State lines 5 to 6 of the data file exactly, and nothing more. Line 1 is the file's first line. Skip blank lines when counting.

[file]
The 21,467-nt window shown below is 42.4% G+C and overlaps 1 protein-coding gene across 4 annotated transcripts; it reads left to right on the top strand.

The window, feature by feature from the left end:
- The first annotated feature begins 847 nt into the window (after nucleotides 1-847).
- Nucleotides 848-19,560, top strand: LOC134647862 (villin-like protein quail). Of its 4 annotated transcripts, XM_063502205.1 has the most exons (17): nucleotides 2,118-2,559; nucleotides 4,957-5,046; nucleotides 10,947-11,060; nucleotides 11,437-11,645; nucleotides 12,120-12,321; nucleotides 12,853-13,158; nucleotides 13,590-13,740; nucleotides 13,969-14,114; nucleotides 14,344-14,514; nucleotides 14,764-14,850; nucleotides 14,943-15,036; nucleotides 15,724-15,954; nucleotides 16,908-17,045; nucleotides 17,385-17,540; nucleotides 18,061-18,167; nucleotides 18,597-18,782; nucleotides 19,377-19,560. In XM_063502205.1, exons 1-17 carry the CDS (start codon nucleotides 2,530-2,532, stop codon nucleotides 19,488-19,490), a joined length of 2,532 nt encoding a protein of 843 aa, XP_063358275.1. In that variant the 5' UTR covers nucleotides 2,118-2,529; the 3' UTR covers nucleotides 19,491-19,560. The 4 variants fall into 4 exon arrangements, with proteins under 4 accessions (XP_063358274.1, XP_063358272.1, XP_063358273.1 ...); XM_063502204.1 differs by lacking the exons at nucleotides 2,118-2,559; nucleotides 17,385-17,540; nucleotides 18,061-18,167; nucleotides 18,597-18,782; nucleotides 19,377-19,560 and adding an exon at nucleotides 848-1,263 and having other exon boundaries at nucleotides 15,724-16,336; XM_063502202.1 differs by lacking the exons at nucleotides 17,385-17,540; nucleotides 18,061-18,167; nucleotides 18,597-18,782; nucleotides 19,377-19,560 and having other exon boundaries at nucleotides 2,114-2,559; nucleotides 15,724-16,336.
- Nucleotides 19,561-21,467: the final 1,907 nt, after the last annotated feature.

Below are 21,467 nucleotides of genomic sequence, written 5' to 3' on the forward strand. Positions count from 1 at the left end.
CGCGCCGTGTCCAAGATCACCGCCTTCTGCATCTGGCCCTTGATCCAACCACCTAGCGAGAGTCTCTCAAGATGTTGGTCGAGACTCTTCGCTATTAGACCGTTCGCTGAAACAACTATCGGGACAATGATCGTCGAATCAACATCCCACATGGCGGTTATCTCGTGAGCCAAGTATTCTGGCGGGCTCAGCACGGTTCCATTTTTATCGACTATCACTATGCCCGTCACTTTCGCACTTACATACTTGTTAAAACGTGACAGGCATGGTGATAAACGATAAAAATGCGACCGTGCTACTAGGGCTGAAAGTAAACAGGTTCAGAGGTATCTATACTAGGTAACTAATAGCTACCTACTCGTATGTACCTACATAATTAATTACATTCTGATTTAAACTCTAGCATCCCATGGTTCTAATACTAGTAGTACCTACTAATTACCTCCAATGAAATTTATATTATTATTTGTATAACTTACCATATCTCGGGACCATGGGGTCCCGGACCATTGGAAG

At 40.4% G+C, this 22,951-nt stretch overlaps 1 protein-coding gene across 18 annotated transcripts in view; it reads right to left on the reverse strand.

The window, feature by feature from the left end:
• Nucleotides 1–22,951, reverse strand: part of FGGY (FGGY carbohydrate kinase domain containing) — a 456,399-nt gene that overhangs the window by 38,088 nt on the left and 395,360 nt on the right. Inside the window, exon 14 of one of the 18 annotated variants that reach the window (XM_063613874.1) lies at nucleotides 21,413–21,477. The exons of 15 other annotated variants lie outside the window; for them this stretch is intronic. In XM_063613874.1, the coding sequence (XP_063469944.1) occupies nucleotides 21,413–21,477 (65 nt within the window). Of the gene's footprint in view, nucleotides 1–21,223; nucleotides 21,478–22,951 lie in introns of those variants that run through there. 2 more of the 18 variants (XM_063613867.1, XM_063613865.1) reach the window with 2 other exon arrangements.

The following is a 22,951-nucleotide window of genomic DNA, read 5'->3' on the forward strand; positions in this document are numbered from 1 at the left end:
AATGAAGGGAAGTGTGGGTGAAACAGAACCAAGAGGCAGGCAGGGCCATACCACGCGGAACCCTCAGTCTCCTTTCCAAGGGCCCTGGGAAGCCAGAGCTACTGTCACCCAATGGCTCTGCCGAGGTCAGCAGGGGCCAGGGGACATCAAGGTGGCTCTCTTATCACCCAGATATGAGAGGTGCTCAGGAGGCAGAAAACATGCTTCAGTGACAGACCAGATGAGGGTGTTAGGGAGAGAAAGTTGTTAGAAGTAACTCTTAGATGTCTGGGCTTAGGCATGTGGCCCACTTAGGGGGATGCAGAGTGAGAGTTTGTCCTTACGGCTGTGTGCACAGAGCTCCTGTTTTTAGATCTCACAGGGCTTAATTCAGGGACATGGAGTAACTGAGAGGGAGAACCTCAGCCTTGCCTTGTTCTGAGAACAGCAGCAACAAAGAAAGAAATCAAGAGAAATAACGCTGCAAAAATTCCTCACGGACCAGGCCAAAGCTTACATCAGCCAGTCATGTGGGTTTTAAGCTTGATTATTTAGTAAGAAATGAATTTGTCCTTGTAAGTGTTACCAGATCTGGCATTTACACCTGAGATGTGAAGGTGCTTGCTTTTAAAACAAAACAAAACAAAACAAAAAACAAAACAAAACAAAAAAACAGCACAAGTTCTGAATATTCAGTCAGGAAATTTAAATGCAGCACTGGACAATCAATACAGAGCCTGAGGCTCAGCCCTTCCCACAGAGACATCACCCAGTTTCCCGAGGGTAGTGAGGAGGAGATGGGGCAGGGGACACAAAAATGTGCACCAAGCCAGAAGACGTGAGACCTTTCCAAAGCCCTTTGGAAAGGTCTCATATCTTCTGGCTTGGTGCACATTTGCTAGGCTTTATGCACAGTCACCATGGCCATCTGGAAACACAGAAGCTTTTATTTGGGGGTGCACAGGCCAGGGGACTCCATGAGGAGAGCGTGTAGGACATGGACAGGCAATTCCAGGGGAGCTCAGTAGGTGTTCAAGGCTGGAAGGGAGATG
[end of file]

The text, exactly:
- Nucleotides 19,561-21,467: the final 1,907 nt, after the last annotated feature.

Below are 21,467 nucleotides of genomic sequence, written 5' to 3' on the forward strand. Positions count from 1 at the left end.